The Doomsday Machine: Dealing with a threat that’s a literal planet eater. The tension building up to the conflict is fantastic. Despite it’s anti-H-bomb message, it also acknowledges that such weaponry/power could also be used for good.
Catspaw: A tongue-in-cheek Halloween episode. One of the few times where the humor works intentionally. Especially with reference to “Bones”.
Journey to Babel: Interesting enough episode trying to track down an assassin. But the main laugh comes at the end of the episode, which is something you can only appreciate if you’ve been watching this show for a while now (or just splurged on them).
The Deadly Years: Surprisingly emotional episode about aging. Just seeing how the main crew are still trying to do their jobs, but are gaining dementia and Alzheimer’s, and are angered that they can no longer do what they had been able to do with ease only a few days earlier.
Obsession: An episode that tried to be critical of Kirk when he becomes obsessed with killing this monster from his past. An episode that tried to show his faults as a person, but ended up not having the balls to do so as he is proven justified in his obsession. Still though, it’s an solid captivating episode regardless (plus we would get Wrath of Khan, eventually).
Wolf in the Fold: Interesting premise regarding a timeless killer. And trying to prove that Scotty is innocent of murder.
The Trouble with Tribbles: The famous comedy episode.
The Gamesters of Triskelion: I’m not sure if this is a guilty pleasure at this point. But having Kirk fight with hot babes, his reaction to being choked, and a hilarious pro-male-chauvinist moment where Kirk kisses this chick right before punching her and knocking her out. This was a fun episode. It’s even more fun when you remember his kiss-punch when he says this line in another episode (By Any Other Name): “I don’t usually go around beating up beautiful women.”
The Immunity Syndrome: Now this is one hell of an episode, with a highly original idea that I haven’t seen done since. The Enterprise trapped within an organism threatening to destroy the entire galaxy, and maybe even the universe. Concepts of multiple dimensions are also thrown in for good measure. An episode that reminds us of how small and fragile/vulnerable we are in the universe.
The Ultimate Computer: One of those episodes warning about the dangers of having an AI controlling too much (in this case, controlling an entire starship that normally takes at least 240 men to operate), and the dangers that can be caused. On the surface, a warning against replacing humans with machines. But there is this nice quote to sum it all up: “Computers make excellent and efficient servants; but I have no wish to serve under them. Captain, a starship also runs on loyalty to one man, and nothing can replace it, or him.”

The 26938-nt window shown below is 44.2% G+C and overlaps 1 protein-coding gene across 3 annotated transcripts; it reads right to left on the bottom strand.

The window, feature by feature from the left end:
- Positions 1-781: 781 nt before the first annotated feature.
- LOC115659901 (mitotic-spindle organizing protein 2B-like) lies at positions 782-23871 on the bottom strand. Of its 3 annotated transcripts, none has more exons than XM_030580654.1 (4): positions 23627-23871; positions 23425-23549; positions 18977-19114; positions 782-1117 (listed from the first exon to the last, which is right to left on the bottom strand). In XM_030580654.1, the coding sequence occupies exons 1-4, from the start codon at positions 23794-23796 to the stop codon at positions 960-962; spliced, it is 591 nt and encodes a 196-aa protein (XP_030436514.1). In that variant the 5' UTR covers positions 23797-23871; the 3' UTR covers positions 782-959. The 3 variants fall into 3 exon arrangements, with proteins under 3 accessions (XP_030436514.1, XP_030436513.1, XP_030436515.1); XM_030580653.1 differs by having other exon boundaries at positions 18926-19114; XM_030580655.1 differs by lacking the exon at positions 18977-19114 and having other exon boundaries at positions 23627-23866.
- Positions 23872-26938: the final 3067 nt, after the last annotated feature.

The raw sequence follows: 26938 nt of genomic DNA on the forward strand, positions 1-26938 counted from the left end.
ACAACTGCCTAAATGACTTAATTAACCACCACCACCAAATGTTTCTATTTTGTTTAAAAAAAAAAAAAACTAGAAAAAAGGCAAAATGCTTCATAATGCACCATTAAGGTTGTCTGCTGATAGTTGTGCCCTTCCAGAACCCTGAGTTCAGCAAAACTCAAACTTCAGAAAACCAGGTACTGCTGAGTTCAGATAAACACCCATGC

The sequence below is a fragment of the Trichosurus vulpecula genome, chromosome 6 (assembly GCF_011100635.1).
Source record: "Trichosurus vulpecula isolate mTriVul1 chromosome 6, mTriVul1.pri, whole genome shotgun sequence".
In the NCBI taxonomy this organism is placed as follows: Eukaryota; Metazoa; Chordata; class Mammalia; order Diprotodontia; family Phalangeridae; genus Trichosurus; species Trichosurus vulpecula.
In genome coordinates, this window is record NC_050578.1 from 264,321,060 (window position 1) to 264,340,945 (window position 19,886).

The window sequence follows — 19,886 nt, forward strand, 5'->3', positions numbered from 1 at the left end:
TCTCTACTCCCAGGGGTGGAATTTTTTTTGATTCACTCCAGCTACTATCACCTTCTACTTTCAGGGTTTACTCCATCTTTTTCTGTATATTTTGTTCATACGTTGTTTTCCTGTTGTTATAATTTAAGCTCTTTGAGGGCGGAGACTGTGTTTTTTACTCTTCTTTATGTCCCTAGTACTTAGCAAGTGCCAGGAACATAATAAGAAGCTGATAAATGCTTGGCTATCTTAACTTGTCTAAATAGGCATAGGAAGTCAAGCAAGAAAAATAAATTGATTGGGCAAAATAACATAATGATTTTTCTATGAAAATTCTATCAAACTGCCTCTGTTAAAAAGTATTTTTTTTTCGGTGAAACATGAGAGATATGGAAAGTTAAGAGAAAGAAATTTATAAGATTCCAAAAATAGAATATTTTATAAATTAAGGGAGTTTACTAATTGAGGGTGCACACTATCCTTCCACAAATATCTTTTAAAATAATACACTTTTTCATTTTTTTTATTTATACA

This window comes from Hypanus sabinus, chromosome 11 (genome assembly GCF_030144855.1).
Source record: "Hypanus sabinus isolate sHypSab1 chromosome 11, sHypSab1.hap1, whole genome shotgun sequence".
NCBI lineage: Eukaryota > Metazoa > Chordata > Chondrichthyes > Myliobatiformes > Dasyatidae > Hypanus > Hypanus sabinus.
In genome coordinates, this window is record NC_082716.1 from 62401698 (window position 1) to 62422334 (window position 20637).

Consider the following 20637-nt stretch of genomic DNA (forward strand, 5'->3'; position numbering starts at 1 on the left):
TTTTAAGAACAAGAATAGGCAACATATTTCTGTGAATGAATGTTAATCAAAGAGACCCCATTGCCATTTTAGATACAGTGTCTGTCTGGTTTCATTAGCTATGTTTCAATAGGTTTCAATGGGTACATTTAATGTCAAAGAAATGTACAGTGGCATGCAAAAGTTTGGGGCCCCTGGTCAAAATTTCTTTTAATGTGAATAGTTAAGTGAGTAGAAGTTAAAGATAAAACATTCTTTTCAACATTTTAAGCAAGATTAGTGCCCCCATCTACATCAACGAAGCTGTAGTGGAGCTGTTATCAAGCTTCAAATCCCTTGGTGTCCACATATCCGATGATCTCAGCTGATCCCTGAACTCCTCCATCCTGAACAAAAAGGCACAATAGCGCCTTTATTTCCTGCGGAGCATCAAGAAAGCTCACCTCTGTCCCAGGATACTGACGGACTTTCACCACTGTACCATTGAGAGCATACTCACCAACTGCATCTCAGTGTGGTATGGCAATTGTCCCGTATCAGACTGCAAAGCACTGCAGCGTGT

The Enterprise Incident: Interesting double agent episode, with Kirk as the double agent. Granted, while this episode was going for a bit of shock value at the outset, this one is predictable. Still fun.
Day of the Dove: Resolution might be too tidy, but I do enjoy the theme of an external force growing strong the more it causes others to fight each other. Relevant theme.
The Tholian Web: Interesting episode without a unique form of countdown. And the one episode where Kirk isn’t the epicenter of the cast. This is the episode where Bones and Spock are the focus.
The Mark of Gideon: A decent change of pace episode. Starts out very interesting, but then goes down a more predictable route as it goes on (which in hindsight makes aspects of this more stupid). But considering this was a series that was setting these sorts of standards, I’m more lenient towards it.
Yeah, not as many good episodes in season 3 compared to the first two (they had budget cuts, and less quality writing). But overall, I see why this series is so endearing. It’s every bit as cheesy as it is intriguing. And as one who has also seen The Next Generation, I find this show to be superior on average, because there are a LOT more shitty episodes in TNG then there are in TOS. Some will say the best of the best of TNG are better than the best of the best of TOS, and they may be right. And there are a couple TOS episodes that are worse than a good portion of less than average TOS episodes. But the average episode of TOS (even season 3) is something I find to be better than the average episode of TNG (especially in seasons not numbered 4, 5, or 6). Despite the dated effects (then again, that’s all part of the charm), this show holds up quite well in my opinion.
Oh, and one other thing. Watching the original series… it makes me realize just how fucking shitty the J.J. Abrams movies are.